The Holy Virgin Mary
The Holy Virgin Mary is a painting created by Chris Ofili in 1996. It was one of the works included in the Sensation exhibition in London, Berlin and New York in 1997–2000. The subject of the work, and its execution, caused considerable controversy in New York, with Rudolph Giuliani – then Mayor of New York City – describing Ofili's work as "sick".
|The Holy Virgin Mary|
On a yellow-orange background, the large painting (8 feet high by 6 feet wide) depicts a black woman wearing a blue robe, a traditional attribute of the Virgin Mary. The work employs mixed media, including oil paint, glitter, and polyester resin, and also elephant dung and collaged pornographic images. The central Black Madonna is surrounded by many collaged images that resemble butterflies at first sight, but on closer inspection are photographs of female genitalia; an ironic reference to the putti that appear in traditional religious art. A lump of dried, varnished elephant dung forms one bared breast, and the painting is displayed leaning against the gallery wall, supported by two other lumps of elephant dung, decorated with coloured pins: the pins on the left are arranged to spell out "Virgin" and the one on the right "Mary". Many other works by Ofili in this period – including No Woman No Cry – incorporate elephant dung, particularly as supports for the canvas, inspired by a period that Ofili spent in Zimbabwe.
The potent mixture of the sacred (Virgin Mary) and the profane (excrement and pornography) became a cause of controversy when the Sensation exhibition moved to New York in 1999. The City of New York and Mayor Rudolph Giuliani brought a court case against the Brooklyn Museum, with Giuliani describing the exhibition of Ofili's work as "sick" and "disgusting". Giuliani attempted to withdraw the annual $7 million City Hall grant from the museum, and threatened it with eviction. The museum resisted Giuliani's demands, and its director, Arnold L. Lehman, filed a federal lawsuit against Giuliani for a breach of the First Amendment. The museum eventually won the court case.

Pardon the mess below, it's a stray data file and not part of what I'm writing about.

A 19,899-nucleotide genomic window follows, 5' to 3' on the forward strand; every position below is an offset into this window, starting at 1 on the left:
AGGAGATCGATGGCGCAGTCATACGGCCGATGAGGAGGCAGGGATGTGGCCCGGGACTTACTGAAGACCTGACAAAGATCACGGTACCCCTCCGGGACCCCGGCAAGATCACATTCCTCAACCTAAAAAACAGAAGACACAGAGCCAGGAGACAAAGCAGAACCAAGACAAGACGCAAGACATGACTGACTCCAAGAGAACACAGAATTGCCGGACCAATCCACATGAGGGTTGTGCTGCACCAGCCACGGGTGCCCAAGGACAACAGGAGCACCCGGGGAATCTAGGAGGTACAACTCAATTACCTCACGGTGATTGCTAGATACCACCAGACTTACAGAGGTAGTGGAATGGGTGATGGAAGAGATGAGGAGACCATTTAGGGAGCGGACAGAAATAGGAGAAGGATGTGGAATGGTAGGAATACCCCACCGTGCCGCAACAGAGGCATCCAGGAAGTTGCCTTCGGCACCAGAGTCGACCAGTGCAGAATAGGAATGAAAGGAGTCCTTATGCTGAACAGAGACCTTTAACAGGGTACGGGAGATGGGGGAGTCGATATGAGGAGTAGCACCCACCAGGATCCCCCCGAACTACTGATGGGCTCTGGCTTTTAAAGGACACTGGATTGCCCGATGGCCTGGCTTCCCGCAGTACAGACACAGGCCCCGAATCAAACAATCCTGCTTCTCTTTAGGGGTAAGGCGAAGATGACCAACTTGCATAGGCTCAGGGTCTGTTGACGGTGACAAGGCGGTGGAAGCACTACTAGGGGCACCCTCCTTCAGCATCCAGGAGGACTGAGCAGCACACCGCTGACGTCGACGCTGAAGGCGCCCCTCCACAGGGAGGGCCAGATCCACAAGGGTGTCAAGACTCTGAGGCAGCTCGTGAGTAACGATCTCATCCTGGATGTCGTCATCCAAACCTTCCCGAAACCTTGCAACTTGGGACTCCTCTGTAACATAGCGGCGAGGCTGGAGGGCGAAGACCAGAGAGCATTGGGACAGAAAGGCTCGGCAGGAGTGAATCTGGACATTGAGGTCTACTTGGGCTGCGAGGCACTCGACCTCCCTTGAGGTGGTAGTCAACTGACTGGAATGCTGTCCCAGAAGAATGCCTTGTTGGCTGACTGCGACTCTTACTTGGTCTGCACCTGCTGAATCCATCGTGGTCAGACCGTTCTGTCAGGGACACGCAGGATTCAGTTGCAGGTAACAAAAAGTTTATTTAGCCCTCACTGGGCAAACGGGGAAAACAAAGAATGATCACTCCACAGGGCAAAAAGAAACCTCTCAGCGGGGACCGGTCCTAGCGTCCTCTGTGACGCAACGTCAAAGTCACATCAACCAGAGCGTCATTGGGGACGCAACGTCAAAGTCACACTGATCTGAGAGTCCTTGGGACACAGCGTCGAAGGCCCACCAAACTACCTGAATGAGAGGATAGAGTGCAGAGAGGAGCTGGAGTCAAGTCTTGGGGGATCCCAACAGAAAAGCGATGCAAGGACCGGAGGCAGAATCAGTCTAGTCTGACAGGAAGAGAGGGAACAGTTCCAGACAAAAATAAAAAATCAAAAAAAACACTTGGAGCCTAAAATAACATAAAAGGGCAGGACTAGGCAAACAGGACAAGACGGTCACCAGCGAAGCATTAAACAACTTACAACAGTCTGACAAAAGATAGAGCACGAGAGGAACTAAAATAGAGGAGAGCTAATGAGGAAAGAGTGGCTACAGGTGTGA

Giuliani was reported as claiming that Ofili had thrown elephant dung at a painting of the Virgin Mary: "The idea of having so-called works of art in which people are throwing elephant dung at a picture of the Virgin Mary is sick." The press also reported that the painting was "smeared", "splattered" or "stained" with dung. Ofili, raised as a Roman Catholic commented that "elephant dung in itself is quite a beautiful object."
The work was protected by a plexiglass screen, but was damaged when Dennis Heiner smeared white paint over the canvas on 16 December 1999. Heiner was charged with second-degree criminal mischief, and received a conditional discharge and a $250 fine. Scott LoBaido, an artist from Staten Island, was arrested on 30 September 1999 for throwing horse manure at the museum. He accused Chris Ofili's work of "Catholic bashing". Museum guards protecting the painting were quoted as saying: "It's not the Virgin Mary. It's a painting."
The brouhaha in New York has been compared to the Armory Show in 1913. Ofili's work caused less of a stir in the exhibition's London in 1997 – where Marcus Harvey's painting Myra was more controversial in the UK – or in Berlin in 1998. A planned exhiibition at the National Gallery of Australia in Canberra in 2000 was cancelled after the US controversy.
The painting was bought by David Walsh in 2007. It was included in Ofili's mid-career retrospective at Tate Britain in 2010. As of 2011, it is exhibited at Walsh's Museum of Old and New Art in Hobart, Tasmania – the largest private art museum in the Southern Hemisphere.
- Chris Ofili's The Holy Virgin Mary returns to London, Gareth Harris, The Daily Telegraph, 28 January 2010
- Hillary steps into dung art row, BBC News, 28 September 1999
- Speaking Freely: Trials of the First Amendment, Floyd Abrams, Penguin, 2006, ISBN 0-14-303675-0, pp. 188–230
- Sensation sparks New York storm, BBC News, 23 September, 1999
- Judging the image: art, value, law, Alison Young, Routledge, 2005, ISBN 0-415-30184-X, pp. 38–41
- Feminine look: sexuation, spectatorship, subversion, Jennifer Friedlander, SUNY Press, 2008 ISBN 0-7914-7295-7, p. 88
- Whiff of sensation hits New York, The Daily Telegraph, 2 October 1999
- Chris Ofili's Holy Virgin Mary, Jerry Saltz, artnet (reprinted from Man in the Middle, Village Voice, 1999)
- Chris Ofili at Tate Britain, Jackie Wullschlager, Financial Times, 29 January 2010
- Chthonic and iconic, Peter Hill, Times Higher Education, 24 February 2011